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Jerk Block Building Tutorial
Greg Everett  |  Equipment  |  March 31 2009

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Jerk Block Building Tutorial, Greg Everett,
Jerk blocks are a somewhat mythical piece of equipment—their numbers are extremely small and there appears to be a constant search for plans to build them. After two years of Aimee busting my chops to build her some, with the new gym and the corresponding space, I found myself with no further excuses to put it off.

The design I ended up with is not really anything new—build multiple blocks that stack on top of each other to allow adjustment of the final height to accommodate different athletes. This is the same basic design used by Les Simonton, which is where I got the idea.

These blocks are on the small side—they’ll easily fit on a standard 8x8’ platform with 2’ wide rubber on each side—but they’re big enough in our experience. This size makes them a bit more manageable in terms of relocating them to free up the platform on which they normally reside and for changing the height. If you want larger blocks, just adjust the measurements below.

The nice thing about this type of block setup is that they can be used as pulling blocks as well - as low as about 14".

The total cost on the blocks was somewhere around $300, not including the gas for multiple trips to Lowes to compensate for my lack of planning, plus several years off my life.


What You’ll Need

Basically:

An obscene amount of wood, screws and bolts

Specifically:

-    (7) 2x10x12
-    (4) 2x8x12
-    (4) 2x6x12
-    (4) 4x4x12
-    (2) 2x4x8
-    (2) ¾ x 8 x 10 pine
-    (4) ¾ x 1 ½ x 8 pine
-    (1) 4x6 ¾” rubber horse stall mat (or scraps = (2) 2x4 sections)
-    (4) sturdy metal gate handles
-    ~280 3” drywall screws
-    ~160 1.25” drywall screws
-    ~160 3.5” x 5/16” lag screws



Building the Stackers

First thing we need to do is cut the sections for the stackers. We will be building (6) total 10” tall stackers, (2) 8” stackers, and (2) 6” stackers. For each one, we’ll need (2) 48” lengths and (6) 20” lengths. Cut all of these and set aside.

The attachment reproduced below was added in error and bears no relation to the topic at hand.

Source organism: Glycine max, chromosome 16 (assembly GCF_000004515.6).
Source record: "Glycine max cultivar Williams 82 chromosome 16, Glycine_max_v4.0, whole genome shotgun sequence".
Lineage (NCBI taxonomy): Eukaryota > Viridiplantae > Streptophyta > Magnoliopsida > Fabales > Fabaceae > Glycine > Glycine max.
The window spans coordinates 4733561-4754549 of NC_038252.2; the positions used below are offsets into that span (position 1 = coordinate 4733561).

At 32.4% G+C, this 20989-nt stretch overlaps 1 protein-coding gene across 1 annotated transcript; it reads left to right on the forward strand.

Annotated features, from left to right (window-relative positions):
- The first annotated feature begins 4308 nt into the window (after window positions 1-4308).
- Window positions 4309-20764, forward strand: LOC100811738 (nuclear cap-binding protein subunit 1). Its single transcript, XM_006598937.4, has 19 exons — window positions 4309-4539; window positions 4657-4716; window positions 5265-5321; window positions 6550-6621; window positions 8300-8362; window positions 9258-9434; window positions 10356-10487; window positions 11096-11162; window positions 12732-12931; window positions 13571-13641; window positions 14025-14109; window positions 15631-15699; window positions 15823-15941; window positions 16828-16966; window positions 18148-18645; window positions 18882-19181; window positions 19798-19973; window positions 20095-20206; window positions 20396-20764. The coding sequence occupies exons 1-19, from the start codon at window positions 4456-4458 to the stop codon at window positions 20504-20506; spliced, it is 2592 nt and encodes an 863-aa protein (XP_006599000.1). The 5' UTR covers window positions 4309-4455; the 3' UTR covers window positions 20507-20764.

Next we need to cut the tabs that will keep the blocks from sliding when the bar is dropped on them. Rip the 10” pine in half and cut (16) 19.5” lengths. With rough-grit sandpaper, round the corners and edges of one of the long ends. This will make the tabs slide in and out much more easily when stacking the blocks and help prevent any splintering or splitting. Measure 2.5” along the short end and draw a pencil line at this level down the long dimension of the board. Set them aside.

Grab the ¾”x1.5” pine and cut (20) 6” lengths. With rough-grit sandpaper, smooth out the corners and edges of one side. These will be our stacker handles. Set aside.

Assemble the basic frame of each stacker with (2) 48” lengths and (2) 20” lengths—the 20” boards will be inside the 48” boards. Take your time and use a square to make sure the boards are aligned—the little extra time this takes now will save you huge headaches later. Pre-drill and screw together with (3) 3” drywall screws for each joint (top, middle, bottom).

Once this frame is done, measure 12”, 24” and 36” along the length of each 48” side. These will be your markers for the inside boards. At the 12” and 36” marks, align a single 20” board and pre-drill and screw with (3) 3” drywall screws. At the 24” mark, align a pair of 20” boards, pre-drill and screw.

Collect the handles we cut earlier. Pre-drill and screw with 1.5” drywall screws into the top middle of each short side of each stacker. You can measure if you want, but the approximate center will work fine.